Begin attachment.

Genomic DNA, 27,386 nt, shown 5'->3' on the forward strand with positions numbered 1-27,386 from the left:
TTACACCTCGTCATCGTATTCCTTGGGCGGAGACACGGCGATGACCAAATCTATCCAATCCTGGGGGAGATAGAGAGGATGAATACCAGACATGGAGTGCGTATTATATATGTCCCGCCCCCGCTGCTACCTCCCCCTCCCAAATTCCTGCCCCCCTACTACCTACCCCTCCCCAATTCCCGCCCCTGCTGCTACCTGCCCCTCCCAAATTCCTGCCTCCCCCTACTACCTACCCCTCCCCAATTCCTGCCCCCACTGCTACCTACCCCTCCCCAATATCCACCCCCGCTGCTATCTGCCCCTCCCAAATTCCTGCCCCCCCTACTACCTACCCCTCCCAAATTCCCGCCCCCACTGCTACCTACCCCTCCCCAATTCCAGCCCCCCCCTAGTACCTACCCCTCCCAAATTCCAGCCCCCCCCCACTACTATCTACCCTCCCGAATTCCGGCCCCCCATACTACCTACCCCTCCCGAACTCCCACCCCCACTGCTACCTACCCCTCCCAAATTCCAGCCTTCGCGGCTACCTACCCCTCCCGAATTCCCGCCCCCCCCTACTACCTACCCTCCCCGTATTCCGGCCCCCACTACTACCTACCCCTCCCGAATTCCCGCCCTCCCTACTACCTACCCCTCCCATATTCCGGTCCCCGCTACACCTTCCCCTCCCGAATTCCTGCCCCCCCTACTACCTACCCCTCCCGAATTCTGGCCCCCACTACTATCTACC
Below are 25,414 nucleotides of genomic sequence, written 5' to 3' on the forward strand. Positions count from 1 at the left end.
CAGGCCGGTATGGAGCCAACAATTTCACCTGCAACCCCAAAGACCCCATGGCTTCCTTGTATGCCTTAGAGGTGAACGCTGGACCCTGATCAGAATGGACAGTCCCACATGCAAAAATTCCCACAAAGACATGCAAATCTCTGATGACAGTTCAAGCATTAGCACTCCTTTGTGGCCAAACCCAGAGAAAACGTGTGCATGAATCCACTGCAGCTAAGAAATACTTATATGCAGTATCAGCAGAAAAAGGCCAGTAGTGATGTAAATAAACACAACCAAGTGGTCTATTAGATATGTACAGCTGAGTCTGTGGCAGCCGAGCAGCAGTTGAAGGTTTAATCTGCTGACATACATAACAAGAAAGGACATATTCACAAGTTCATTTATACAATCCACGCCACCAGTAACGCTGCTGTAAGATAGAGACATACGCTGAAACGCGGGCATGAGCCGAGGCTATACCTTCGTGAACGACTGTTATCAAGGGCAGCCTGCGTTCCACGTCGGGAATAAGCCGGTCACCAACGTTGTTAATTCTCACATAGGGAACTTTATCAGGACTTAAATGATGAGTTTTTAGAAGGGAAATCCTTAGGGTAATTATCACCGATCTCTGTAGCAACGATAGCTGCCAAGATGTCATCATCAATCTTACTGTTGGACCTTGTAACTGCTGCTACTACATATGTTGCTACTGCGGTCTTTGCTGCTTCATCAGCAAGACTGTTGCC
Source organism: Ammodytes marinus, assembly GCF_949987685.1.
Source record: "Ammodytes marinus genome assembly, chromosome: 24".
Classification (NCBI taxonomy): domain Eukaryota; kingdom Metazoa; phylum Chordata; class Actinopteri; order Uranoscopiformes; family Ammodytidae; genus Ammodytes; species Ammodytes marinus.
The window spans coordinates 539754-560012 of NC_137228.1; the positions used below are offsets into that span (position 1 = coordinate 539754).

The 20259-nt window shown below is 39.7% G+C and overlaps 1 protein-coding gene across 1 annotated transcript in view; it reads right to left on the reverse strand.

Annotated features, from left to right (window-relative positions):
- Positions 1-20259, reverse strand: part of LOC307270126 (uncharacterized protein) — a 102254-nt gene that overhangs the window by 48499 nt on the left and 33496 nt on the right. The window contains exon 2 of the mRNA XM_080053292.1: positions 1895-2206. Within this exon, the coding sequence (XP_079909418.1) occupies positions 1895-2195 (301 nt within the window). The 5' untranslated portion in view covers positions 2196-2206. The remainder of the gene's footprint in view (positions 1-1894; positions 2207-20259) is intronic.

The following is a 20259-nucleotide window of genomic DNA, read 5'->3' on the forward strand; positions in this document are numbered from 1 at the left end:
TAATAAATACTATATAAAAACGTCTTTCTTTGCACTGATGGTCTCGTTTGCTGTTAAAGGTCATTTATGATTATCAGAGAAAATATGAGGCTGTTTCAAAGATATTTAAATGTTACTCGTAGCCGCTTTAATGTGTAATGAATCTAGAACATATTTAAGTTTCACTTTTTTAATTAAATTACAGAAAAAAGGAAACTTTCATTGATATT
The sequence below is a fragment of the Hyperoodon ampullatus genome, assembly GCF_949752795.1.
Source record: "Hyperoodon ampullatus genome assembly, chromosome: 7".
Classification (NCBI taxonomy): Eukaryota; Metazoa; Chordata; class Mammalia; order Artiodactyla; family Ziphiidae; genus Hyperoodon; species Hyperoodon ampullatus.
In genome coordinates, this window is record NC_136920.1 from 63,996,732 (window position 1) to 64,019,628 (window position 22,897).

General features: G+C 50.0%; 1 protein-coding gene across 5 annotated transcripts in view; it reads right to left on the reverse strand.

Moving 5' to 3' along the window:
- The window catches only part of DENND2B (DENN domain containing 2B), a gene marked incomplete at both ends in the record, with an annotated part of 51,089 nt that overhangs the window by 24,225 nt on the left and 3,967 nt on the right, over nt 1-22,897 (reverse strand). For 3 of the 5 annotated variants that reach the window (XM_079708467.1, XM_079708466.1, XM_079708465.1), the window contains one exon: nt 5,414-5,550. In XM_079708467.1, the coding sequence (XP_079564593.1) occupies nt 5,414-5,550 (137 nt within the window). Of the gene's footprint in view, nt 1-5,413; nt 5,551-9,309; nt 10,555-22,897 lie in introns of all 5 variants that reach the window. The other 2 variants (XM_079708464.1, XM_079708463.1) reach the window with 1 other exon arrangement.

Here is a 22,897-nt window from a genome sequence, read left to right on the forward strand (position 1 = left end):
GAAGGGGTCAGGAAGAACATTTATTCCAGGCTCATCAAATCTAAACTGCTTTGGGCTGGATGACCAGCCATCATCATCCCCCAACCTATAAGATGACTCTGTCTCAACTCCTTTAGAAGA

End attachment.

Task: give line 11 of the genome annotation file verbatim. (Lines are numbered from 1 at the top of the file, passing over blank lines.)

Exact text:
- Positions 1-20259, reverse strand: part of LOC307270126 (uncharacterized protein) — a 102254-nt gene that overhangs the window by 48499 nt on the left and 33496 nt on the right. The window contains exon 2 of the mRNA XM_080053292.1: positions 1895-2206. Within this exon, the coding sequence (XP_079909418.1) occupies positions 1895-2195 (301 nt within the window). The 5' untranslated portion in view covers positions 2196-2206. The remainder of the gene's footprint in view (positions 1-1894; positions 2207-20259) is intronic.